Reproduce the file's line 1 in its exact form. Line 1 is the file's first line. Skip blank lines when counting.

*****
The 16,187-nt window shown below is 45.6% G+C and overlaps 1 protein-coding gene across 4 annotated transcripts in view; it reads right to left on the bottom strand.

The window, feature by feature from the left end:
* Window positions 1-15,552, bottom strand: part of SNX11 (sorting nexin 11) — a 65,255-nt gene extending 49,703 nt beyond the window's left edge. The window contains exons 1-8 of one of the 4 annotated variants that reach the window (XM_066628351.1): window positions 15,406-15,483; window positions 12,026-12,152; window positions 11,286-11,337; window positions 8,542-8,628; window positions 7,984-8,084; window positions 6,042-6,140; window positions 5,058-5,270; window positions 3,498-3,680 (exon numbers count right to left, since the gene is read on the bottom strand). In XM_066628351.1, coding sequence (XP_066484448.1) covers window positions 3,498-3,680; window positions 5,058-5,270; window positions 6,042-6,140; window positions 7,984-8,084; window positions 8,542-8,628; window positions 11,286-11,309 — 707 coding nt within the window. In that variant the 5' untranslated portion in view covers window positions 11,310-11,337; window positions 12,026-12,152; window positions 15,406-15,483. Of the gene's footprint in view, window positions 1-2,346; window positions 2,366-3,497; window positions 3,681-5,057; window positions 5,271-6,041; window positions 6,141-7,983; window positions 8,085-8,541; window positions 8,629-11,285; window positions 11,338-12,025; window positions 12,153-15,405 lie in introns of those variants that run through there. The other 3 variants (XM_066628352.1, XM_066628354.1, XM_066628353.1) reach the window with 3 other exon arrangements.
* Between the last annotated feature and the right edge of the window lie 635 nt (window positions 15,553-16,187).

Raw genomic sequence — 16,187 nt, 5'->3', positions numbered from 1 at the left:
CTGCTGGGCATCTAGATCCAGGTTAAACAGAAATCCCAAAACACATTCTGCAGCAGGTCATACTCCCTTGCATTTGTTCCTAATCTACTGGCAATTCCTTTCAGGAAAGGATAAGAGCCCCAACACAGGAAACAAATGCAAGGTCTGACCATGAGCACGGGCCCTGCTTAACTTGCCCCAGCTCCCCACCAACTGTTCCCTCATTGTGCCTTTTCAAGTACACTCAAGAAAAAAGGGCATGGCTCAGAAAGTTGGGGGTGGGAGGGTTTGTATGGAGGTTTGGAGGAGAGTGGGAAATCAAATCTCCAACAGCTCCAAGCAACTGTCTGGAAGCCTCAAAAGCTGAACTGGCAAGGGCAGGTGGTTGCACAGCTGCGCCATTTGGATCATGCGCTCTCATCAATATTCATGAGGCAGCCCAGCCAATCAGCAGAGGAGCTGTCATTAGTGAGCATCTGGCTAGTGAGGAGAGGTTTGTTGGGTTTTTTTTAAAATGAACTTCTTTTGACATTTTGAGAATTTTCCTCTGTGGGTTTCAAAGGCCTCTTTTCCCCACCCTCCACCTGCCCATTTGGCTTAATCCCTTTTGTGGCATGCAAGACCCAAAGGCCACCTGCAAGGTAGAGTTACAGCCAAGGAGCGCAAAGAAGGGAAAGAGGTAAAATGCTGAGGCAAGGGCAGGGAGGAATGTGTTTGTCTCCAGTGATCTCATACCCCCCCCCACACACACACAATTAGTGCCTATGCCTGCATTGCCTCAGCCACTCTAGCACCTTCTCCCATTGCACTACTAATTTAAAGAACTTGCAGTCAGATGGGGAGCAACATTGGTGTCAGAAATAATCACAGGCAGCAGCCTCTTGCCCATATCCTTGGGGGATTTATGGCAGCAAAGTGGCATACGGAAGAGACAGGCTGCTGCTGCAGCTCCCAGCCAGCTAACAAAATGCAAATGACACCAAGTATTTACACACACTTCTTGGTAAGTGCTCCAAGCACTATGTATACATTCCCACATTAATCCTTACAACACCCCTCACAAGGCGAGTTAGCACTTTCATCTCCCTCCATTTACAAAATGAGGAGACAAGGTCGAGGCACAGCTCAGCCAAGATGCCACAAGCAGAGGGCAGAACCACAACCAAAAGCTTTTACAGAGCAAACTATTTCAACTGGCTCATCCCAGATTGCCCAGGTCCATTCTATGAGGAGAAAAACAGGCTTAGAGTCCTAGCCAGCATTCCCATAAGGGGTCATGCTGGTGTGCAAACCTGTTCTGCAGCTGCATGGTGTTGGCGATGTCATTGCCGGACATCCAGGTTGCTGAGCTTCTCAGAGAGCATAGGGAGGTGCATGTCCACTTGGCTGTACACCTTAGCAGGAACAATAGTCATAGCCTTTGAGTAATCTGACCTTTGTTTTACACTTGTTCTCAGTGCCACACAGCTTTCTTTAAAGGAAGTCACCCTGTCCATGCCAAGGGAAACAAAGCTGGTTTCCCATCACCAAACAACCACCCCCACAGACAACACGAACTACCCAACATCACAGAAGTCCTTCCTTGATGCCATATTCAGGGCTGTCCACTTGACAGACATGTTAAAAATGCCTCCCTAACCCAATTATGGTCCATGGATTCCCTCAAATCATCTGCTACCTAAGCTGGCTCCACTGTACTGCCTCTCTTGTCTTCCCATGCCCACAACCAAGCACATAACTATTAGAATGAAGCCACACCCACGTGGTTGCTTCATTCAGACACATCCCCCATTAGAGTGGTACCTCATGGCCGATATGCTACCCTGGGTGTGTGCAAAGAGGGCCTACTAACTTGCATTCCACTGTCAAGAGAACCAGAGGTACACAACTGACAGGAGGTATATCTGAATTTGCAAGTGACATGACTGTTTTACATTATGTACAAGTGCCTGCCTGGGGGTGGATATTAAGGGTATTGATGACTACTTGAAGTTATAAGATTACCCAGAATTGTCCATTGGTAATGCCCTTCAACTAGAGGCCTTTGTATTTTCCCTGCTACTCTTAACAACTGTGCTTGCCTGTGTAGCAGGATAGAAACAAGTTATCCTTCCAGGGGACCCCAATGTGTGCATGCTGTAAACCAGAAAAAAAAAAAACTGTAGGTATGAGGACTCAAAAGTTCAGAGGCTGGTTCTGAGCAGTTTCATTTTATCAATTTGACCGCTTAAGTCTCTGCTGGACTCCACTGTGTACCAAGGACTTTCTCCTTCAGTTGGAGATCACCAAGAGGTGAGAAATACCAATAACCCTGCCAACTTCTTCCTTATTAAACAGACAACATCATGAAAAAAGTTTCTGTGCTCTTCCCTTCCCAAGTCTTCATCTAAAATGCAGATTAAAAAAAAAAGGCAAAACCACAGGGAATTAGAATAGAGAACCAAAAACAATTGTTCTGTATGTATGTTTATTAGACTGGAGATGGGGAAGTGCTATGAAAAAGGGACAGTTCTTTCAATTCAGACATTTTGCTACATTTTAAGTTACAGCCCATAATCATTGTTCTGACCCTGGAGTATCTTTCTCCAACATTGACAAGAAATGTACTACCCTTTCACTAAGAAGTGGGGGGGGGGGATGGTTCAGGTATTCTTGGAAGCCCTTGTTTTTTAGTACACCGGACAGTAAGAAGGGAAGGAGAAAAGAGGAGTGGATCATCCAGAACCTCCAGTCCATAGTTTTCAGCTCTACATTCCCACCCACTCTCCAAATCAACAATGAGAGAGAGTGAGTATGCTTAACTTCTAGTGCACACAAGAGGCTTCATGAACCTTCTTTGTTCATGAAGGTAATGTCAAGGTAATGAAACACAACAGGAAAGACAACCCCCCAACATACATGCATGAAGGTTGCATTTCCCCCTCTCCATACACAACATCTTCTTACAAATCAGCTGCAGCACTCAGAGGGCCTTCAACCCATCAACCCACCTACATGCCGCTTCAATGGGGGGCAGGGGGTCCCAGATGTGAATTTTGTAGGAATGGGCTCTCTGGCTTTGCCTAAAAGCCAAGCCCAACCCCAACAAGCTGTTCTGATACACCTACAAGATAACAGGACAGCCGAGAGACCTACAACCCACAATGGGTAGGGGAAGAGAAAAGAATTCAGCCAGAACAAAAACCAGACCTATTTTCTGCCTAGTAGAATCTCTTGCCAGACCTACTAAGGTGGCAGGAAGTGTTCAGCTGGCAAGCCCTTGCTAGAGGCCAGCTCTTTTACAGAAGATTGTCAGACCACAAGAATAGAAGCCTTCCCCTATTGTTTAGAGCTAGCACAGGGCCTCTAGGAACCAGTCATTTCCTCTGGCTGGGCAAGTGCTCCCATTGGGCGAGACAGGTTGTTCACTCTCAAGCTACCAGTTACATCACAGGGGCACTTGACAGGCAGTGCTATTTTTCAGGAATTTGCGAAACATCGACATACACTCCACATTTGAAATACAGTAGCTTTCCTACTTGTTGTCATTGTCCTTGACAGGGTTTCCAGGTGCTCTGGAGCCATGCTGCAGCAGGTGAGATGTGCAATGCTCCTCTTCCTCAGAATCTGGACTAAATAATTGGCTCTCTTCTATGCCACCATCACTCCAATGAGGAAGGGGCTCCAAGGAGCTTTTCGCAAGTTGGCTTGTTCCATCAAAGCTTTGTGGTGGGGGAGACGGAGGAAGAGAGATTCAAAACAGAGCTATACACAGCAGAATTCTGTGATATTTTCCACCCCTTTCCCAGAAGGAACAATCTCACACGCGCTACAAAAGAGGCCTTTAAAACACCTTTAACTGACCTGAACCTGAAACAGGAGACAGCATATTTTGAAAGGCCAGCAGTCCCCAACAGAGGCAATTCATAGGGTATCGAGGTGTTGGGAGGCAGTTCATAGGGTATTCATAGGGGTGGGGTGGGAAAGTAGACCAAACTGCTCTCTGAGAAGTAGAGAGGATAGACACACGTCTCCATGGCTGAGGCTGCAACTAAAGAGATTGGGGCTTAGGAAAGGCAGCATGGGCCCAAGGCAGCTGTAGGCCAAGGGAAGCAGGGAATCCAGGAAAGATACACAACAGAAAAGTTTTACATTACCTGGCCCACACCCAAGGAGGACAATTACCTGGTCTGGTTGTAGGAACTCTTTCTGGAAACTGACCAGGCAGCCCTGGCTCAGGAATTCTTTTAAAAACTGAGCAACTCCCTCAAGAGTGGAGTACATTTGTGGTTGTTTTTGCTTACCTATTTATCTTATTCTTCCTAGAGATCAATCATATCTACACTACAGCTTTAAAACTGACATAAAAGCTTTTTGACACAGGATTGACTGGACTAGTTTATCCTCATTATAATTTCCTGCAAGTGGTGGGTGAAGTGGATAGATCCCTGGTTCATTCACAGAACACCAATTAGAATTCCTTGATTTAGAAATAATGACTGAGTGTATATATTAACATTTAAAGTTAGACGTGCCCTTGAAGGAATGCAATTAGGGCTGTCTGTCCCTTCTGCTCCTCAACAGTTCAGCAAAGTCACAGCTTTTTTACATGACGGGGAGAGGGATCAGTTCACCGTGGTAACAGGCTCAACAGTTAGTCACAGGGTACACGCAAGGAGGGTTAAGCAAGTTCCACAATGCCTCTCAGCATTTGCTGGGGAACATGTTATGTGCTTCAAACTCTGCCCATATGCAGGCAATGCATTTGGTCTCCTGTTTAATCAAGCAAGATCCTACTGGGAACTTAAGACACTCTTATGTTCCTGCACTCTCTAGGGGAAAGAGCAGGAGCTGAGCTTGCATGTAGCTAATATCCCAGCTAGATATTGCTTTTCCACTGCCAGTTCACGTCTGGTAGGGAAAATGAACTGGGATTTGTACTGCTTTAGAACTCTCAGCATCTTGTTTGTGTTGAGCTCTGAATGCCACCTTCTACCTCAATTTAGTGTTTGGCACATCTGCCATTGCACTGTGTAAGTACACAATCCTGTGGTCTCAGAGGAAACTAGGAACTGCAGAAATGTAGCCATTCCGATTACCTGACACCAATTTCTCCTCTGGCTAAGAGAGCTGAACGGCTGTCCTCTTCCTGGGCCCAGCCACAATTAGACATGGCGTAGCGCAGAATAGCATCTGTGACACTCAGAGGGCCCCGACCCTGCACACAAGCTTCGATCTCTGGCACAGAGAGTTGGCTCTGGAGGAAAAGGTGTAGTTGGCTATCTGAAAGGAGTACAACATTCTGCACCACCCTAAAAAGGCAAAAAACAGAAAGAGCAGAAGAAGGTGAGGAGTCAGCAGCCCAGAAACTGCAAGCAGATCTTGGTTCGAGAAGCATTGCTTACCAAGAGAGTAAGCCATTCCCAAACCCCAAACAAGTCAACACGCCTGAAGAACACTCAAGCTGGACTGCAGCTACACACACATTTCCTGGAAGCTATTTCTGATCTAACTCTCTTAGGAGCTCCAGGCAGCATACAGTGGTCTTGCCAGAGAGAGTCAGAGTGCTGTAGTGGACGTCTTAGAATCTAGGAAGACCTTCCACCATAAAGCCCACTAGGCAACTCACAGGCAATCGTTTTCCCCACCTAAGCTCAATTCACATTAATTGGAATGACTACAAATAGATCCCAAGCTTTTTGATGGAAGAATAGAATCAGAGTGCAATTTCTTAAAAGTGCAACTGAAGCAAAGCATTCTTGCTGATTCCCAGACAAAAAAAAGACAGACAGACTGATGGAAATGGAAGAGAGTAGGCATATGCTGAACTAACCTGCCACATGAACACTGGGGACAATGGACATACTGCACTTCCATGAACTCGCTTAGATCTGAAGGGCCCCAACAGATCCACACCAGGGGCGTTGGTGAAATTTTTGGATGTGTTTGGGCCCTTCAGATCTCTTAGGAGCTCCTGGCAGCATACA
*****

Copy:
The 16,187-nt window shown below is 45.6% G+C and overlaps 1 protein-coding gene across 4 annotated transcripts in view; it reads right to left on the bottom strand.